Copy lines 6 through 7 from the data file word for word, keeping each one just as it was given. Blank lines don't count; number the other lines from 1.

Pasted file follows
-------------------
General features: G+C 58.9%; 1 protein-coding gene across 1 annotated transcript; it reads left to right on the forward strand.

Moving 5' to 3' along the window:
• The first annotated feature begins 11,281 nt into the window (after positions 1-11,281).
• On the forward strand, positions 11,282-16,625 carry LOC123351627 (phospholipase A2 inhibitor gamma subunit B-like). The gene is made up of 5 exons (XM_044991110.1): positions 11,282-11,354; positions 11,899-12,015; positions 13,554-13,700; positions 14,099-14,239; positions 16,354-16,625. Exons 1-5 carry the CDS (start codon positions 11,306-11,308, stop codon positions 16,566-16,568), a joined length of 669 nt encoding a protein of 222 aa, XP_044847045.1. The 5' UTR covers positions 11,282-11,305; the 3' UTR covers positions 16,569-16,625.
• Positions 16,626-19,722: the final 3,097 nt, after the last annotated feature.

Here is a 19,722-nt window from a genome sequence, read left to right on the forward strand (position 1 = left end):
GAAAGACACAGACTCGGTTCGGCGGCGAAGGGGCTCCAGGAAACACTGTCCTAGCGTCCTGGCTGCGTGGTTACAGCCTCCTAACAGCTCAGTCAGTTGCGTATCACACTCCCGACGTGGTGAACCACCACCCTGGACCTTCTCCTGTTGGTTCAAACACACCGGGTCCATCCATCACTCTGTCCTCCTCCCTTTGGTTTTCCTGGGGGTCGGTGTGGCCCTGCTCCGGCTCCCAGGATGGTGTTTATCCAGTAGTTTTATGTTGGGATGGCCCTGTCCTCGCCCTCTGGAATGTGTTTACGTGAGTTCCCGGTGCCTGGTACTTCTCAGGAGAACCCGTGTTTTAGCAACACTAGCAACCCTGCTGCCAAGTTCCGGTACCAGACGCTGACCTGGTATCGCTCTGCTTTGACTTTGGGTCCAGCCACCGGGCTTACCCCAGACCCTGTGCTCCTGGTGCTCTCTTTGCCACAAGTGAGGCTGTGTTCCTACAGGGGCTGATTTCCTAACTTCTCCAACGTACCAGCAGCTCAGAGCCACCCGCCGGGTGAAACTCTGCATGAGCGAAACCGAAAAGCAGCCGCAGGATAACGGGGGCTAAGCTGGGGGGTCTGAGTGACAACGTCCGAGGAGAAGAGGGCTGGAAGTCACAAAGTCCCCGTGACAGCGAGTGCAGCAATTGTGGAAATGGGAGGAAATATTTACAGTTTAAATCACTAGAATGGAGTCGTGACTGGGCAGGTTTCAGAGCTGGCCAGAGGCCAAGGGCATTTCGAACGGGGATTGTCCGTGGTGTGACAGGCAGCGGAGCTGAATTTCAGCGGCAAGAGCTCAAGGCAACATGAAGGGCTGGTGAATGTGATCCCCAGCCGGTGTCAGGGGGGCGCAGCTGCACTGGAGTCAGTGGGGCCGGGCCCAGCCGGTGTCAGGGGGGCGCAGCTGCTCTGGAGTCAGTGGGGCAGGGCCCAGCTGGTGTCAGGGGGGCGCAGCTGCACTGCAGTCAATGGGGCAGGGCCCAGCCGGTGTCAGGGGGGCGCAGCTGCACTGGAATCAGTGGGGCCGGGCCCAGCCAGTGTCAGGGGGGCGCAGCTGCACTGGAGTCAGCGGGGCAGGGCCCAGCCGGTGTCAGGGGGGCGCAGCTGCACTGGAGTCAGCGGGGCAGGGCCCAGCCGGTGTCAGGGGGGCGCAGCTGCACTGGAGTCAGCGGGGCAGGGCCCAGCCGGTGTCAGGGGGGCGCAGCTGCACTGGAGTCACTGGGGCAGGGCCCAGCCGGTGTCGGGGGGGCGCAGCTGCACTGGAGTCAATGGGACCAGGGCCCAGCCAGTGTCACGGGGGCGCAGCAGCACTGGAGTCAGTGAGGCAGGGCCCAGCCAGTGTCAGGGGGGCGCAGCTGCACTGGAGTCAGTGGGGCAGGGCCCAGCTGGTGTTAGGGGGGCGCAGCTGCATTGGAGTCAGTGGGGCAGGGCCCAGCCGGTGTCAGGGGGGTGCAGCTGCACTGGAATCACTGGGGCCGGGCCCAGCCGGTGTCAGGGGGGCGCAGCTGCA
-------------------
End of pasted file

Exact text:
Here is a 19,722-nt window from a genome sequence, read left to right on the forward strand (position 1 = left end):
GAAAGACACAGACTCGGTTCGGCGGCGAAGGGGCTCCAGGAAACACTGTCCTAGCGTCCTGGCTGCGTGGTTACAGCCTCCTAACAGCTCAGTCAGTTGCGTATCACACTCCCGACGTGGTGAACCACCACCCTGGACCTTCTCCTGTTGGTTCAAACACACCGGGTCCATCCATCACTCTGTCCTCCTCCCTTTGGTTTTCCTGGGGGTCGGTGTGGCCCTGCTCCGGCTCCCAGGATGGTGTTTATCCAGTAGTTTTATGTTGGGATGGCCCTGTCCTCGCCCTCTGGAATGTGTTTACGTGAGTTCCCGGTGCCTGGTACTTCTCAGGAGAACCCGTGTTTTAGCAACACTAGCAACCCTGCTGCCAAGTTCCGGTACCAGACGCTGACCTGGTATCGCTCTGCTTTGACTTTGGGTCCAGCCACCGGGCTTACCCCAGACCCTGTGCTCCTGGTGCTCTCTTTGCCACAAGTGAGGCTGTGTTCCTACAGGGGCTGATTTCCTAACTTCTCCAACGTACCAGCAGCTCAGAGCCACCCGCCGGGTGAAACTCTGCATGAGCGAAACCGAAAAGCAGCCGCAGGATAACGGGGGCTAAGCTGGGGGGTCTGAGTGACAACGTCCGAGGAGAAGAGGGCTGGAAGTCACAAAGTCCCCGTGACAGCGAGTGCAGCAATTGTGGAAATGGGAGGAAATATTTACAGTTTAAATCACTAGAATGGAGTCGTGACTGGGCAGGTTTCAGAGCTGGCCAGAGGCCAAGGGCATTTCGAACGGGGATTGTCCGTGGTGTGACAGGCAGCGGAGCTGAATTTCAGCGGCAAGAGCTCAAGGCAACATGAAGGGCTGGTGAATGTGATCCCCAGCCGGTGTCAGGGGGGCGCAGCTGCACTGGAGTCAGTGGGGCCGGGCCCAGCCGGTGTCAGGGGGGCGCAGCTGCTCTGGAGTCAGTGGGGCAGGGCCCAGCTGGTGTCAGGGGGGCGCAGCTGCACTGCAGTCAATGGGGCAGGGCCCAGCCGGTGTCAGGGGGGCGCAGCTGCACTGGAATCAGTGGGGCCGGGCCCAGCCAGTGTCAGGGGGGCGCAGCTGCACTGGAGTCAGCGGGGCAGGGCCCAGCCGGTGTCAGGGGGGCGCAGCTGCACTGGAGTCAGCGGGGCAGGGCCCAGCCGGTGTCAGGGGGGCGCAGCTGCACTGGAGTCAGCGGGGCAGGGCCCAGCCGGTGTCAGGGGGGCGCAGCTGCACTGGAGTCACTGGGGCAGGGCCCAGCCGGTGTCGGGGGGGCGCAGCTGCACTGGAGTCAATGGGACCAGGGCCCAGCCAGTGTCACGGGGGCGCAGCAGCACTGGAGTCAGTGAGGCAGGGCCCAGCCAGTGTCAGGGGGGCGCAGCTGCACTGGAGTCAGTGGGGCAGGGCCCAGCTGGTGTTAGGGGGGCGCAGCTGCATTGGAGTCAGTGGGGCAGGGCCCAGCCGGTGTCAGGGGGGTGCAGCTGCACTGGAATCACTGGGGCCGGGCCCAGCCGGTGTCAGGGGGGCGCAGCTGCA